Teach Leadership Early
At the same time Tom Ricks is suggesting closing the military academies, a proposal is on the table for a U.S. Public Service Academy, an undergraduate institution designed to develop civilian leaders for the public sector. Modeled on the military academies, the academy would offer four years of tuition-free education in exchange for five years of civilian service following graduation. Its mission is to "educate, develop, and inspire civilian leaders who have the character, intellect, and experience necessary to serve the nation honorably and effectively, and who are committed to devoting their lives to public service."
The nonprofit sector is also exploring the most effective ways to prepare the next generation of its leaders, including specialized executive training programs, on-site mentoring, and professional coaching. The Center for Community Change in Washington, D.C., spent a year researching best practices in leadership development before creating an experiential-based leadership training focused on advocacy and community organizing. Echoing Green and Ashoka provide fellowships to social entrepreneurs working across the globe to lead social change.
Universities are re-examining how leadership education fits with their core mission, and where it fits in the curriculum. Once in the domain of business schools or student affairs programs, leadership education is finding its way into both curricular and co-curricular offerings across disciplines, from an undergraduate documentary film making course at Georgetown University that focuses on poverty and social justice to a graduate course at Berkeley that gives students the opportunity to explore education policy and decision-making through assignments with the local school board.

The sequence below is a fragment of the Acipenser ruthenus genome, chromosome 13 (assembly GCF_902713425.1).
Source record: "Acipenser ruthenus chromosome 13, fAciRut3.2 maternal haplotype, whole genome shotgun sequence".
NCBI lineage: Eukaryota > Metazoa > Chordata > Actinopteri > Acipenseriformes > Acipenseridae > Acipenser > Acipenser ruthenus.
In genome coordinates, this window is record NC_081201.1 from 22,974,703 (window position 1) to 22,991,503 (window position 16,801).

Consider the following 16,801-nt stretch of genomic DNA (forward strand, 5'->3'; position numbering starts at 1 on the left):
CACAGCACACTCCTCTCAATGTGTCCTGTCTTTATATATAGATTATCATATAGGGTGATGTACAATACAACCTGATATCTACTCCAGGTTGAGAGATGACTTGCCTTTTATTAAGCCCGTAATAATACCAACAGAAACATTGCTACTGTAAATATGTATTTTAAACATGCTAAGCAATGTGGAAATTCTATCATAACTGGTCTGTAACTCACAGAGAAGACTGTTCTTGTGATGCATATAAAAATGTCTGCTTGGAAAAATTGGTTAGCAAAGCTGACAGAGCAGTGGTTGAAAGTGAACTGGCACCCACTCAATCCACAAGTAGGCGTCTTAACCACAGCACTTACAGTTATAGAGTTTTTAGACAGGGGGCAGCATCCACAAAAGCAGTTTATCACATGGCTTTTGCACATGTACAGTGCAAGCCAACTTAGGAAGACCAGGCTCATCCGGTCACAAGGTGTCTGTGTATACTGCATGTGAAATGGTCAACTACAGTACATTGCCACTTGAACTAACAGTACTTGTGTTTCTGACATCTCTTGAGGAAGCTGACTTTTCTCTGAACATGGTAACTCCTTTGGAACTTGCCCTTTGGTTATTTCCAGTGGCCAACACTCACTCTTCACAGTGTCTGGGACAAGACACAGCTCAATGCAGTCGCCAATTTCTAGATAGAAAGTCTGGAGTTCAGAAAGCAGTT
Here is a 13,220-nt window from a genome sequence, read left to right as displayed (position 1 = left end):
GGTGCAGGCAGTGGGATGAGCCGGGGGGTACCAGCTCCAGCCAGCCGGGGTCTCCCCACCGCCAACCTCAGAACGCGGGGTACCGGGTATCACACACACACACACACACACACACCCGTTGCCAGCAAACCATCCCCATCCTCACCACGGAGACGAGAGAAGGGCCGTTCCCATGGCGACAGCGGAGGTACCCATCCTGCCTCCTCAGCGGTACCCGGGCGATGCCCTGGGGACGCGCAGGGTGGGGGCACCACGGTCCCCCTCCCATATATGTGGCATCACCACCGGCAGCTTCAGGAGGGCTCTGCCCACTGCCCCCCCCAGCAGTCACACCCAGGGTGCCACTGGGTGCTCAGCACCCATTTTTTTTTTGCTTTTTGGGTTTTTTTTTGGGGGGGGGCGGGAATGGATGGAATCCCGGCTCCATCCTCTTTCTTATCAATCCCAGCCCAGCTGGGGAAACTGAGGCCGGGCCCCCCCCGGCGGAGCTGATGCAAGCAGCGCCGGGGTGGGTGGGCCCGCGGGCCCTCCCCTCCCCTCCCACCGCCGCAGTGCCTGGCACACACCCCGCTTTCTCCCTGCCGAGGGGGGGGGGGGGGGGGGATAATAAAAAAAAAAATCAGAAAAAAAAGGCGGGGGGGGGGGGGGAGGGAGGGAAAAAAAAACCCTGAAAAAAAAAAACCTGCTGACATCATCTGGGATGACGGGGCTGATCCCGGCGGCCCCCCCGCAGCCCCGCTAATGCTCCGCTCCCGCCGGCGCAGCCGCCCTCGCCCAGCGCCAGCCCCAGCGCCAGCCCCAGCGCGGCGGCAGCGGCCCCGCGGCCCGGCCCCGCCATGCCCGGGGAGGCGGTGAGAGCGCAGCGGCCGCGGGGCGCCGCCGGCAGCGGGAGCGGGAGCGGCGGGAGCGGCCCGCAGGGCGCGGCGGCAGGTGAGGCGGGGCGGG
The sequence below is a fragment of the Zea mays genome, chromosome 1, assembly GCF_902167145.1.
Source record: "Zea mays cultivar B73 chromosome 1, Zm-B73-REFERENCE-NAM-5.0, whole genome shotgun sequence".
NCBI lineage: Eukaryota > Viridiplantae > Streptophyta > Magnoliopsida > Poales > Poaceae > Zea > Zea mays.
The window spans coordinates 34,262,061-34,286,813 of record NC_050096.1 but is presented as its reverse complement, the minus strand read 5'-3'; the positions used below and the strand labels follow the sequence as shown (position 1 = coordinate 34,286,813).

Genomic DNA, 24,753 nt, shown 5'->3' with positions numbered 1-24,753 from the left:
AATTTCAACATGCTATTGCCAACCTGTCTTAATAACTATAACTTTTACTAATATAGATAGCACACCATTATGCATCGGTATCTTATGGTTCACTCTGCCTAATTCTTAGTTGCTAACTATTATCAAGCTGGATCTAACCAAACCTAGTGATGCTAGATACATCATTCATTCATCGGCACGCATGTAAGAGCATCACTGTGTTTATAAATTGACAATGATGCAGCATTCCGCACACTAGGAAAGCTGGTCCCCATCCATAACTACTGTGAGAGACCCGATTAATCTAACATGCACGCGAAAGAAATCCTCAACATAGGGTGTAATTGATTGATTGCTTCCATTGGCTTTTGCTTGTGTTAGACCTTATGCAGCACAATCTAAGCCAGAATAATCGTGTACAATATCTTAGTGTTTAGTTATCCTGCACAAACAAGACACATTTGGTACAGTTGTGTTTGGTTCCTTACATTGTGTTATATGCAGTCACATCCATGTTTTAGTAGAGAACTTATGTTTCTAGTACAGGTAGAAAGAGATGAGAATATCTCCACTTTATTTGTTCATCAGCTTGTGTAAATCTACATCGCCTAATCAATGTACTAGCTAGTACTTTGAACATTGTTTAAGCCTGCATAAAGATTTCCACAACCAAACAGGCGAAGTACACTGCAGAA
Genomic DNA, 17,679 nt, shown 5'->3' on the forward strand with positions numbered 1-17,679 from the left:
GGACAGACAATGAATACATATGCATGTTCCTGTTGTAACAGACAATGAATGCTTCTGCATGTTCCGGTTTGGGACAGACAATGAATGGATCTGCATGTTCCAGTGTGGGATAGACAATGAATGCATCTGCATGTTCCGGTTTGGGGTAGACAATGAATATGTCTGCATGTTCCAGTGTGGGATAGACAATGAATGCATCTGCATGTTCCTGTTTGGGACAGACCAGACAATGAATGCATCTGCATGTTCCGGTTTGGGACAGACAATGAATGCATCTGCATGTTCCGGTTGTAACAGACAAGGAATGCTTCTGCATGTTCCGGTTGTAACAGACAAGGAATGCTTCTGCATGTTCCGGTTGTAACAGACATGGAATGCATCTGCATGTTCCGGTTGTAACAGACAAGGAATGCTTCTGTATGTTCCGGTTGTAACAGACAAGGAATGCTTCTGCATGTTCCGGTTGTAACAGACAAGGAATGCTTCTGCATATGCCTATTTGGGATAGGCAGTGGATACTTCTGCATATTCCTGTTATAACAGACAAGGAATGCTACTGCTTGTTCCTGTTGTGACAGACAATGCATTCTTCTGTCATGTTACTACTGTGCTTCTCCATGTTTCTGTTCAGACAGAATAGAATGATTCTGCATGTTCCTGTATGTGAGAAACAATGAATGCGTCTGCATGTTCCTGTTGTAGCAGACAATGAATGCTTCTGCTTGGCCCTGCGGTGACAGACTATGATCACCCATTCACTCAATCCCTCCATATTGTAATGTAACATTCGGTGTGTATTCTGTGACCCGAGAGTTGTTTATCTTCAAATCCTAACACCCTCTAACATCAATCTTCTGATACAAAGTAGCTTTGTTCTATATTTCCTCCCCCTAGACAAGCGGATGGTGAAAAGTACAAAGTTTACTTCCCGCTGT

There is a growing recognition in all sectors of society that we need to prepare a new generation for leadership in their communities, from local to global, by inspiring them to assume leadership. Leadership education, wherever it takes place, if done right, can do this.
Any discussion about leadership education invariably raises the question, "Can leadership be taught?" Many people are skeptical about the ability to teach something that they generally view as an innate quality. But to put it in practical terms, when people in the workplace describe their experiences with good leadership, they say that the leader shares a vision, has the courage to do the right thing, solves problems creatively, empowers others, and consistently follows through on commitments. Similarly, leaders of social movements are often described as motivators and mobilizers, who have a deep sense of responsibility that comes from the trust that others have given them, who give voice to people without political influence, and who require accountability from our political, economic and social systems. In most cases these are leadership "behaviors," not inborn characteristics.
Core leadership principles and practices, such as critical and creative thinking, visioning, decision making, problem solving, collaboration, conflict resolution, communication, leading change and risk, and understanding groups, cultures and contexts, and mobilizing resources, can certainly be learned. I would take it a step further. Leadership education can and should take root much earlier than young adulthood. It has the potential to empower students, as early as elementary school, to be active learners and citizens in school and society.
So, should the military academies be abolished? Not if they are doing their job right --and based on the officers I have had the privilege of teaching in my "leadership" class at Georgetown, I would say something is definitely working. Should leadership competencies be "taught" more broadly, to wider audiences, beginning in earlier stages of life? You bet.
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